He looked down at Cassie, whose beautiful hair was plastered to the side of her head with sweat, and who was panting like she’d just run one of her marathons, “Look, love, you’ve given birth to a wrinkled, hairless little monkey.”
She swatted at his thigh with her hand, but clearly didn’t have the strength for a serious effort. “But he’s our perfect hairless little monkey,” she replied with a smile as the doctor handed little Johnny to her to hold in her arms for the first time.
“With this ring I thee wed,” Bobby said as he slipped Cassandra’s wedding band onto her long, delicate ring-finger. He looked up and saw tears of joy threatening in her beautiful green eyes. Her red hair, a much more lovely red than his frankly orange hair, framed her face.
“With this ring I thee wed,” Cassie said as she slipped an identical band on his finger.
His right arm hurt, but for some reason, he didn’t care. His mouth felt like it was full of cotton, and there was an almost overpowering taste of blood-iron.
A voice he couldn’t identify said, “Your son’s very lucky, Mr. and Mrs. O’Callaghan. People who are sober during accidents like your son’s. . . Well, their bodies often fight the accident instead of just going with it and come out much worse for it. And people with a blood alcohol content as high as your son’s usually aren’t wearing their seatbelts.”
“Well, we really tried –”
Bobby thought, Mom, why are you crying?
“– to drill into him the importance of always wearing his seatbelt.”
Some corner of his mind was still clear of the pain and drugs and understood. He had driven home. Or tried to, even after Greg and Bill had tried to convince him he was too drunk to drive.
But that one coherent corner of his mind couldn’t tell him if he actually managed to say, “Oh, Mom, I’m so sorry,” out loud, loud enough for her and his dad to hear it.
Every moment of Robert Anthony O’Callaghan’s life, every self-perceived success and failure, all his joys and pains, all the pride and all the guilt, even memories that he didn’t know were still part of his mind and soul surged through her.
His entire life flashed before her eyes, past her ears and across her skin, just as it had for him, but only in a matter of heartbeats.
Her right hand, as it always did when the deceased’s soul blasted through her, came to rest between her breasts, where there was no heartbeat to be felt.
When her vision cleared of the memories of Bobby’s life, she saw him standing in front of her, in the rapidly rising creek, on the far side of his body. His corpse.
As she stood, she saw the rushing creek water flow through his insubstantial form.
The falling rain pass through him.
The wind carry a leaf torn off a tree above the gulley through him.
Her motion caught his attention, and his eyes, which had been staring at his body, met hers.
She saw concern in his eyes.
Knowing him now as intimately as she did, she knew his concern was for her.
“Miss, are you all right?”
The dead often didn’t understand where they were, their situation. Their minds blocked out their death, the minutes and even hours leading up to it.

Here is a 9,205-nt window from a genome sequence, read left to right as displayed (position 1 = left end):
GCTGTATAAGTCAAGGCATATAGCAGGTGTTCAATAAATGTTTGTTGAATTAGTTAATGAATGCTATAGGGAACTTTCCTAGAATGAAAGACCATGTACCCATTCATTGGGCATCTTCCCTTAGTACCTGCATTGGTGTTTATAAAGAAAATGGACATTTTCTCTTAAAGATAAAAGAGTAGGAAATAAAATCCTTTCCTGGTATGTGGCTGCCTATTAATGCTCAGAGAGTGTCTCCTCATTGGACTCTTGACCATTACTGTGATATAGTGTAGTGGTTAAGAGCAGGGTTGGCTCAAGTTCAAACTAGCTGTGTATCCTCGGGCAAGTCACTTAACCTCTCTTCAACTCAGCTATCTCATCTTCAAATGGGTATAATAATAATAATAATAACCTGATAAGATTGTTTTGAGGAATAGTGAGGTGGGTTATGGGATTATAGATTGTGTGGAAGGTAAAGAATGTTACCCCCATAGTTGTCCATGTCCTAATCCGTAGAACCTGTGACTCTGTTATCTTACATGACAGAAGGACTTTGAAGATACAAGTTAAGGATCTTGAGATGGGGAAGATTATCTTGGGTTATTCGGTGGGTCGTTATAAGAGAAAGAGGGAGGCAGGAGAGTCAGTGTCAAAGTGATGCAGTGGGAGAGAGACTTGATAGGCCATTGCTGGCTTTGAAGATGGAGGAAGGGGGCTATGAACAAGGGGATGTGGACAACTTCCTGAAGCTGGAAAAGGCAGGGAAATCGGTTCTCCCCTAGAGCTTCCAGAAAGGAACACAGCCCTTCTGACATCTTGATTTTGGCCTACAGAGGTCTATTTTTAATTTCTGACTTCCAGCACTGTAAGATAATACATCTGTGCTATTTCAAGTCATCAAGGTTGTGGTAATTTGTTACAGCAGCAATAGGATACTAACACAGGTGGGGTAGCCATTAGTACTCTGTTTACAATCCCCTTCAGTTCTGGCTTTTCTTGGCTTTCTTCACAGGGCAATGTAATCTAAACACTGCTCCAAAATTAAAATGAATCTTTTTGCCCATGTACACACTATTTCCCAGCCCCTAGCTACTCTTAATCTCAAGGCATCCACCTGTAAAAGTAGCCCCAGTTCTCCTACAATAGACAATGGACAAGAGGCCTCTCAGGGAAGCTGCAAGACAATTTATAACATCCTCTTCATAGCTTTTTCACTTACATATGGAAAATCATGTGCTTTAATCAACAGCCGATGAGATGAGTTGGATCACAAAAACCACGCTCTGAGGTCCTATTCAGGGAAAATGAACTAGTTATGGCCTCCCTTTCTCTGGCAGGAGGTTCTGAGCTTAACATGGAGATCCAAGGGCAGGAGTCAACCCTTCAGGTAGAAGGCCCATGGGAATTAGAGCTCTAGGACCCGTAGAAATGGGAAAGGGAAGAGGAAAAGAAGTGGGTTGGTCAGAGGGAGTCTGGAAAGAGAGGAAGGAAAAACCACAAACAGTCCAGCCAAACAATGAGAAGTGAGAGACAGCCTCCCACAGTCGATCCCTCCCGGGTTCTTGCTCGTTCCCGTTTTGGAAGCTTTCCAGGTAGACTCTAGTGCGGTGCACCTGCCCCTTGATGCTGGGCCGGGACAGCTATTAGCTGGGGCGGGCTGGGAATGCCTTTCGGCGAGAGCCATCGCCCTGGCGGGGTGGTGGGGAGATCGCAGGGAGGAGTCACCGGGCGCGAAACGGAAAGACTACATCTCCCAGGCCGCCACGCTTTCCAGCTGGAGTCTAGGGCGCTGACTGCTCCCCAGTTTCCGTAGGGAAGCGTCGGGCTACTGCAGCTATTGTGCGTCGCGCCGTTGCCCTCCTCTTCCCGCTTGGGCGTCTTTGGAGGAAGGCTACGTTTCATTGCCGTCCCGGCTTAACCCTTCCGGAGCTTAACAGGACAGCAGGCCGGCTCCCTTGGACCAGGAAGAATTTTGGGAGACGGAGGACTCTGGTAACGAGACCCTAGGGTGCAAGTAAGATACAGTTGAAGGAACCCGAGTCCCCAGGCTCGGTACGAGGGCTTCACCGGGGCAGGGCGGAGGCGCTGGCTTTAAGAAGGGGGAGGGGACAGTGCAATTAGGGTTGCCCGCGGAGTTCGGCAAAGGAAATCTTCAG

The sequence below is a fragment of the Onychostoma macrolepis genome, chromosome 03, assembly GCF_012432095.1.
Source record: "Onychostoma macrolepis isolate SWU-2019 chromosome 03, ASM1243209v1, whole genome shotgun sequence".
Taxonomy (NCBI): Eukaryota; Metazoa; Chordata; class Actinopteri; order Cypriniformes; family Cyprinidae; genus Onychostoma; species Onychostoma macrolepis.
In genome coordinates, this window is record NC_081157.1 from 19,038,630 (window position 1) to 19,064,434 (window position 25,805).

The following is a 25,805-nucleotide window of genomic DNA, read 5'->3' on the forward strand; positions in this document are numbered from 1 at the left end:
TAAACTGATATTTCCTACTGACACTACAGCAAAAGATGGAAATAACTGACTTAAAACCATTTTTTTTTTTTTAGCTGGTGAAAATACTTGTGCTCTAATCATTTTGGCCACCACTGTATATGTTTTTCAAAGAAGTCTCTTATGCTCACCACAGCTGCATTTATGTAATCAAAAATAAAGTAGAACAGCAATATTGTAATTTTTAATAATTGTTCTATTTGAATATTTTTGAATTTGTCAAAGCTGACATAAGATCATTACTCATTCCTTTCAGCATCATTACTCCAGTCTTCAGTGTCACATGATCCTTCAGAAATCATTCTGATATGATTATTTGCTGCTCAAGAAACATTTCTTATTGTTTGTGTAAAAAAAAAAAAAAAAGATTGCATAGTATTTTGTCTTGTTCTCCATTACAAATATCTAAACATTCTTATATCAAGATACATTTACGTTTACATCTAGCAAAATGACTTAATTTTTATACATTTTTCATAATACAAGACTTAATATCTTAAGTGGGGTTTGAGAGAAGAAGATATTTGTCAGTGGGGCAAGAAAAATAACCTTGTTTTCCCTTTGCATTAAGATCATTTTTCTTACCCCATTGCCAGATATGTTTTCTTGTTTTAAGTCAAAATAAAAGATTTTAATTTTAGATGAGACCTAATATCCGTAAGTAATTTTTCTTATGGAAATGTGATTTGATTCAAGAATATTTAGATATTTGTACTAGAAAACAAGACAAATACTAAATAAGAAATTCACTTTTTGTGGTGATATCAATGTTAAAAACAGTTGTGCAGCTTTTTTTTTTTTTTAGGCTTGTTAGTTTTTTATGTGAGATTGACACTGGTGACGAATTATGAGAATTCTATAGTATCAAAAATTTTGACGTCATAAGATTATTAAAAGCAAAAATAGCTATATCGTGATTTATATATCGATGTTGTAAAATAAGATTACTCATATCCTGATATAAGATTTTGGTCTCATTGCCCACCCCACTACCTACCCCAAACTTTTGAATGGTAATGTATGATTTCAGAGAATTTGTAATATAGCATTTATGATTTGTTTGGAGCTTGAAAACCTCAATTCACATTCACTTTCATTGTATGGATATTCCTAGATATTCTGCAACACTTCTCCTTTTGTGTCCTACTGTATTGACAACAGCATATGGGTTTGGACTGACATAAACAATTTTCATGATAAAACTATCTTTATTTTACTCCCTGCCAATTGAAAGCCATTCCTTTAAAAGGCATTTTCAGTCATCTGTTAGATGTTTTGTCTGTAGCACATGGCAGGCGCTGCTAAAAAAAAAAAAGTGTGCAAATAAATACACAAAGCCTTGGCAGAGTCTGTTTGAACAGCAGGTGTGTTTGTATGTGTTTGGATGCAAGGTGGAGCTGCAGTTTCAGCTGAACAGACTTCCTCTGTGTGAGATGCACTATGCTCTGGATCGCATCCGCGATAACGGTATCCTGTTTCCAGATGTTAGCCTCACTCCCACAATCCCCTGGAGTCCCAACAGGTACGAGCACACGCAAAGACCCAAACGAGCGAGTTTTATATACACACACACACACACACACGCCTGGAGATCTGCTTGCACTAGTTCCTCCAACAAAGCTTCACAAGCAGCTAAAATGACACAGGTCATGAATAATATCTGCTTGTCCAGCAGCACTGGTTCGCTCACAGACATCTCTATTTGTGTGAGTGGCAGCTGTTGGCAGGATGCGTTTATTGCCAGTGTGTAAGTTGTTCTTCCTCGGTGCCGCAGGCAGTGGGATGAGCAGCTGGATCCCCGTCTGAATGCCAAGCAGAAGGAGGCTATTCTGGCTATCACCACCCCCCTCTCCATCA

Unlike them, Bobby O’Callaghan knew he was dead. She could see the memory of the painful fall down the side of the gulley in his eyes. The desperation as the water rose around him, unable to lift his head as it began to flow into his mouth, into his nose.
But his first thought upon rising from his body was of her, of the tears still running down her face.
Even if she had not known Bobby O’Callaghan’s soul, she would know from this what his final destination would be. Where he would spend eternity.
And then he saw her companion behind her. For an instant he recoiled in fear, taking a step, and then another, back away from her. Again, she felt the ice-cold, skeletal hand on her shoulder.
At this, Bobby took a step forward, his hands flexing, the incorporeal muscles of his torso tensing. He meant to protect her, to fight on her behalf.
If she asked him to.
No, this one would not be cut down by her companion’s scythe. Would not spend eternity in Hell.
This one was destined for Heaven.
Again, her companion rasped, “It is time.”
Bobby’s eyes narrowed.
“He means it’s time for you to move on.”
“Move on to where?”
She lifted her hourglass in both hands, and as she did, the sand began to glow. Within moments, its buttery light illuminated the entire gulley. It was warm, brighter than the sun, and infinitely more comforting.
Human eyes, living eyes, would have been blinded by the glass’s light, if it were meant for, could be seen by, the eyes of the living. In any case, there were no living eyes here.
But Bobby was exalted by the light, and he stepped toward it.
Bobby O’Callaghan had caused his mother such pain the night he had driven drunk. And he had felt such guilt for that one stupid act. But he had been a good man.
Perhaps precisely because he had felt such guilt.
The upper base of the glass blocked the glowing sand, its brilliant light, from her direct view.
It was not meant for her.
It was meant for Bobby.
Bobby took a second step toward her, and as he did, his form began to fray. With his third step, he trod into his forgotten body.
He was little more than a wisp of smoke.
Even to her eyes.